It is easy for people like us today to think we are progressive and play no part in racism. The brief history of evangelicals and racial injustice (see earlier post)demonstrates that while the contexts and forms may be different, white evangelical thinking about racial problems today shares many similarities with the past. Most evangelicals – if they even see a problem – still tend to focus on the need to improve interpersonal relationships. Again, we turn to Divided by Faith: Evangelical Religion and the Problem of Race in America(Oxford: Oxford University Press, 2000),
Common terms used to describe the race problem were prejudice, bigotry, anger, ignorance, lack of respect, fear of each other, poor communications, individuals hating or being angry at each other, and lacking Christ-like love for one another (75).
Most white evangelicals, directed by their cultural tools, fail to recognize the institutionalization of racialization – in economic, political, educational, social, and religious systems. They therefore think and act as if these problems do not exist (171).
Only a few actually seem willing to challenge the economic and cultural systems that preserve segregation and inequity. There continues to be a strong desire for separateness, if not explicitly stated, at least betrayed by actions. Even where intentions seem more pure, many of the solution to race problems proposed today are not that different from those proposed in the past. In essence, white evangelicals continue to be blind to what people of color experience, and as a result, their attempts as solving the “racial problem” reflect this ignorance. “With regards to reconciliation, whites often approach it with the expectation that black people will assimilate and essentially ‘become white’” (Spencer Perkins and Chris Rice. More than Equals: Racial Healing for the Sake of the Gospel. Rev ed. InterVarsity, 2000, 76.)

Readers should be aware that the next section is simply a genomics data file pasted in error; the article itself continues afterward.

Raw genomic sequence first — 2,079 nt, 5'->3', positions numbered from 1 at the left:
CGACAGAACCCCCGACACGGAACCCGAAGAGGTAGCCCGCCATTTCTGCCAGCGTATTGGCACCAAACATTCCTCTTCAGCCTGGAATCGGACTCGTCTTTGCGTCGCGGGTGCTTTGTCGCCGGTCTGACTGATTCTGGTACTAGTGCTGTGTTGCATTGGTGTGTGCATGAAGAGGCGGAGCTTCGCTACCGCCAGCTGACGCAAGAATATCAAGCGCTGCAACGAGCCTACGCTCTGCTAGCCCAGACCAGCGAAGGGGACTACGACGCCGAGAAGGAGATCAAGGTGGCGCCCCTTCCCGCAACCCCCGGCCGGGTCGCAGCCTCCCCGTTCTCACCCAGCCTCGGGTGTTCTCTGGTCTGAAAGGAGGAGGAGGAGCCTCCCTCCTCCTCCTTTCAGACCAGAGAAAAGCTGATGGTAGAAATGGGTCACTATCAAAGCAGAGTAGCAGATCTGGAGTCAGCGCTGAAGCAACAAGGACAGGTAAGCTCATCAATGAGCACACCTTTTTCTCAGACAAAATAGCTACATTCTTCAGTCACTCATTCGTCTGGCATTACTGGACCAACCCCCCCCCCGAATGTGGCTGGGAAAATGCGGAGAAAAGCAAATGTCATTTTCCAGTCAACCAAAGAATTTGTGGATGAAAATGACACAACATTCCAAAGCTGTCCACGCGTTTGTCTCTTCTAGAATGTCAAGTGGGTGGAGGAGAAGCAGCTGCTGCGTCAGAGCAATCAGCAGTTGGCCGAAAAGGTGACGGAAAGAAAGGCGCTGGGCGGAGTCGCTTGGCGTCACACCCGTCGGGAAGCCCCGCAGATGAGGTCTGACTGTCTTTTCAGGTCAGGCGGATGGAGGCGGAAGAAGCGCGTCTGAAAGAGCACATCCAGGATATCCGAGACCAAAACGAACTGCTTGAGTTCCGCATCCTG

Even so-called progressive whites tend to dominate leadership structures in multi-cultural settings. Without giving it a second thought, they just assume that they have the gifts and skills for leadership. On the whole, whites tend to be fairly ignorant about – and definitely uncomfortable in – black cultural settings, and so blacks and whites rarely have close, confiding friendships (Perkins and Rice, 77). Given this data, the possibilities for racial justice look quite bleak. Although, Emerson and Smith do not propose any grandiose solutions, they do warn against culturally shaped one-dimensional assessments and solutions. Instead they challenge us to think more seriously about the multi-dimensional problems of racialization and dialogue with others educated on the subject (Emerson and Smith, 171).